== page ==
Out of the Woodwork: A Puzzling Beginning


How one woodworker got over her fear of dismemberment: more fear.
By Micaela R. Evans
Page: 80

From the February 2009 issue #174
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Industrial Technology. That was the name of the course I took in the autumn of 1993. Beats me as to why it was entitled thus, because anyone with two brain cells to rub together could easily see that it was really woodshop, but I’m guessing that it was an offering to the gods of political correctness. The two capital letters and the extra six syllables weren’t long enough to hide the power tools, the piles of lumber or remove the scent of freshly cut wood from the air. This was woodshop, no doubt about it.

When I first entered the shop, I was a scrawny little kid, on the verge of turning 13. I hadn’t worked with tools before, because my dad was not a mechanically inclined kind of guy; and even if he were, as one of a multitude of girls, I wouldn’t have been expected to help him. Also, thanks to the vigilant efforts of the teacher, Mr. Ferguson, who had spent several class periods beforehand instilling in us what he called “a respect for the machines,” I was scared stiff. Tales of hair being ripped from scalps, fingers crushed or clipped, blades flying free and slicing through bodies like a hot knife through butter haunted me for several hours after the bell had rung.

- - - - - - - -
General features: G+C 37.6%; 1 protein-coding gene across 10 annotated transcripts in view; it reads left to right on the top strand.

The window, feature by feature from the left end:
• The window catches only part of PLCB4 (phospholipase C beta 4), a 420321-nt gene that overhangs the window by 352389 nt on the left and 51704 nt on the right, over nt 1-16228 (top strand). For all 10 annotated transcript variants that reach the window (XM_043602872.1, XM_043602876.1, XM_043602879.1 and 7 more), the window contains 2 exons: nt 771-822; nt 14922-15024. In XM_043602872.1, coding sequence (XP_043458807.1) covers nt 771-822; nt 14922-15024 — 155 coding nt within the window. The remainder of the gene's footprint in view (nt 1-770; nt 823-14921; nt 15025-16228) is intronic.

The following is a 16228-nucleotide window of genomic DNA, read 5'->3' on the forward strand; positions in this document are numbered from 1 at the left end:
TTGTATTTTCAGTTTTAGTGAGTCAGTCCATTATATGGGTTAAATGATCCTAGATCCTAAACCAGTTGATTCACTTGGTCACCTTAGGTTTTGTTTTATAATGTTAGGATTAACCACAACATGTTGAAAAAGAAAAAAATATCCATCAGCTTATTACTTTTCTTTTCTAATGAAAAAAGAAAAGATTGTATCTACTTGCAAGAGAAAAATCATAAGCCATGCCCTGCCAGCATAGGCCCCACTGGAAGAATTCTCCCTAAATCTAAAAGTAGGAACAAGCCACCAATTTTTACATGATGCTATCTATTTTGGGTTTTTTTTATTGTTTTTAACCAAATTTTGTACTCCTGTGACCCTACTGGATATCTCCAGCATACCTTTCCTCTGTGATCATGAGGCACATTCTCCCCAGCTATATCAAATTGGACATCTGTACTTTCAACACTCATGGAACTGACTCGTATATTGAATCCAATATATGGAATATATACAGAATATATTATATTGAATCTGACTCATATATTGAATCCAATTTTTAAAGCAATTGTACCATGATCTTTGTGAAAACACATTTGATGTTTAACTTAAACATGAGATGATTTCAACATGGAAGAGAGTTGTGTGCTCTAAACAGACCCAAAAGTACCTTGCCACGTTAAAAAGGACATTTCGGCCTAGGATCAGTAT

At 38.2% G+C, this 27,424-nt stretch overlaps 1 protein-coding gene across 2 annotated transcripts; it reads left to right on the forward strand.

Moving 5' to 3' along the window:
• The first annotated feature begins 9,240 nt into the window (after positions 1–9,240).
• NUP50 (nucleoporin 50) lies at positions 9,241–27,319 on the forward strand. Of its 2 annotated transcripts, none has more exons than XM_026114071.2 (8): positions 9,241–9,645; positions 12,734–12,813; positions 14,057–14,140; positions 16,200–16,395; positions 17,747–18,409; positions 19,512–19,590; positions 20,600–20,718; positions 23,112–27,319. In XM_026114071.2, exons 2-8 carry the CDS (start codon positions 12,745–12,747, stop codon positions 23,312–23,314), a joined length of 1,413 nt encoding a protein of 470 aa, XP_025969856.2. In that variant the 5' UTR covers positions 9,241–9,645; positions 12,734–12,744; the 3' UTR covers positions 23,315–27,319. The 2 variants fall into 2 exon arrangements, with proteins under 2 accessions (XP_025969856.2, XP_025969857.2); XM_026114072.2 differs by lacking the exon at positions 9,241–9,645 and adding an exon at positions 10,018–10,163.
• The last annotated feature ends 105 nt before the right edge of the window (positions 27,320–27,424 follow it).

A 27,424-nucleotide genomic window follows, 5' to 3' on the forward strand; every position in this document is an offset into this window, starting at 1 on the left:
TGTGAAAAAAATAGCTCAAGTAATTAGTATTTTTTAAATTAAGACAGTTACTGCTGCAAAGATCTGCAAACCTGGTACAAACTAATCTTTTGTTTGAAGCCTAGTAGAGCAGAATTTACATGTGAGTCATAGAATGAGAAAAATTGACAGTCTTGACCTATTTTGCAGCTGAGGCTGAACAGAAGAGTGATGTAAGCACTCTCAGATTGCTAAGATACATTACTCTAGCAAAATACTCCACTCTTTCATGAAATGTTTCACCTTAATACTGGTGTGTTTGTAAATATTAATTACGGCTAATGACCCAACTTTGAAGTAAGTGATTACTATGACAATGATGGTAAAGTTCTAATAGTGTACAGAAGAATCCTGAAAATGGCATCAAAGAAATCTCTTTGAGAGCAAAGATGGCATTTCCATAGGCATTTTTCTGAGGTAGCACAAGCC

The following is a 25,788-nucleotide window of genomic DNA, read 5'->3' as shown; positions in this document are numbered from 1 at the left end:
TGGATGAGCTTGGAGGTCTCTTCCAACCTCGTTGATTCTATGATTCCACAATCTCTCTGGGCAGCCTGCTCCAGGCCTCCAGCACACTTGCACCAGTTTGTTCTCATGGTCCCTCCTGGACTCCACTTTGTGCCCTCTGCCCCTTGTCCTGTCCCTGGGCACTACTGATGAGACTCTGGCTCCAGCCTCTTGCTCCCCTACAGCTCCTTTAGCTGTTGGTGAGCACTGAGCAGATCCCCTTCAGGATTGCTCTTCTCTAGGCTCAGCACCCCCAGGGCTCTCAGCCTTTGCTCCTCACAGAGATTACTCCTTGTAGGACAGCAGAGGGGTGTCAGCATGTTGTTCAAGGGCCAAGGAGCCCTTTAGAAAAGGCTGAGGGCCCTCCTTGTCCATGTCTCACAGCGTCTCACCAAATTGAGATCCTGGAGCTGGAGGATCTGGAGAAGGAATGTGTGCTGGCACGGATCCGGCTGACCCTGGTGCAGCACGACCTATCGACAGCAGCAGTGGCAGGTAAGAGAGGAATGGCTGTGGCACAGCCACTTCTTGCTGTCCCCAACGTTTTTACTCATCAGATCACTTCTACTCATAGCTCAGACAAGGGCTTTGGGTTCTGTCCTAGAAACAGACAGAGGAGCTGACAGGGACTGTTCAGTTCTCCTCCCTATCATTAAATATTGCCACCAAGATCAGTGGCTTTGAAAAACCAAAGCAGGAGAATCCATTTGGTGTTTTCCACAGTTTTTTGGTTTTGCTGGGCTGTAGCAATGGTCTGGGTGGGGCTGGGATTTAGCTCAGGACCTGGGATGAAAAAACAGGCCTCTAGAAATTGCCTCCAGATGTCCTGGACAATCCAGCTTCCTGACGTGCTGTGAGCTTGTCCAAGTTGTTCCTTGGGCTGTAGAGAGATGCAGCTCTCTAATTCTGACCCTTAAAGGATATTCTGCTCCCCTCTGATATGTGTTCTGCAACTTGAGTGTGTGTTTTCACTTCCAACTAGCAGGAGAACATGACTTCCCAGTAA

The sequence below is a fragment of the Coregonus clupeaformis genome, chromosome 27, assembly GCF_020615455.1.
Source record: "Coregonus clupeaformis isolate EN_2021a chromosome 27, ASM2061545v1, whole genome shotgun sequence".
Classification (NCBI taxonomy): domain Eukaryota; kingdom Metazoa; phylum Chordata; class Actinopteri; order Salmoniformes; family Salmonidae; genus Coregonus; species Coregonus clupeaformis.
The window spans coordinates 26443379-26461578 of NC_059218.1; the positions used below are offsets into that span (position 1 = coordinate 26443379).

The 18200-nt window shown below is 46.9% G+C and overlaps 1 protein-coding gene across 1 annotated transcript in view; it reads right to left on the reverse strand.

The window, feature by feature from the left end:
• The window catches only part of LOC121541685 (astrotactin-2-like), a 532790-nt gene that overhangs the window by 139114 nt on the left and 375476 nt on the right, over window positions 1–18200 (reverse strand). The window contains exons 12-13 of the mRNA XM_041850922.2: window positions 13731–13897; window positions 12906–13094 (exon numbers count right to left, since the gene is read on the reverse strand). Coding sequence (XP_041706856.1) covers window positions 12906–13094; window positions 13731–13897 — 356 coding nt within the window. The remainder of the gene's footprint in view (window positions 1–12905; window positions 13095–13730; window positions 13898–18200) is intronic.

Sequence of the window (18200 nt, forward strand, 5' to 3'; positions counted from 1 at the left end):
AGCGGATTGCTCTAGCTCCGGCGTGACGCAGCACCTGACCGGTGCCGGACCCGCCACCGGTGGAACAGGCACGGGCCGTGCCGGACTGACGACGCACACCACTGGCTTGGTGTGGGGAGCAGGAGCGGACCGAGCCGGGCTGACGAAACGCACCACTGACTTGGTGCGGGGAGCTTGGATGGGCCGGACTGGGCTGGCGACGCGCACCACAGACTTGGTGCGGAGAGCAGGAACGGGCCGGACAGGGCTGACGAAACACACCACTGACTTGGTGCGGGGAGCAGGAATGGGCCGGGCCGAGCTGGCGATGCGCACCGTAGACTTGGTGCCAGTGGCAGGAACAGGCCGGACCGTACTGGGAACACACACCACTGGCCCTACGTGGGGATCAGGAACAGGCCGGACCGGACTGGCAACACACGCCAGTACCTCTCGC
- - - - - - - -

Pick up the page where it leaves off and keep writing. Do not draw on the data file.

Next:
From the February 2009 issue #174
Buy this issue now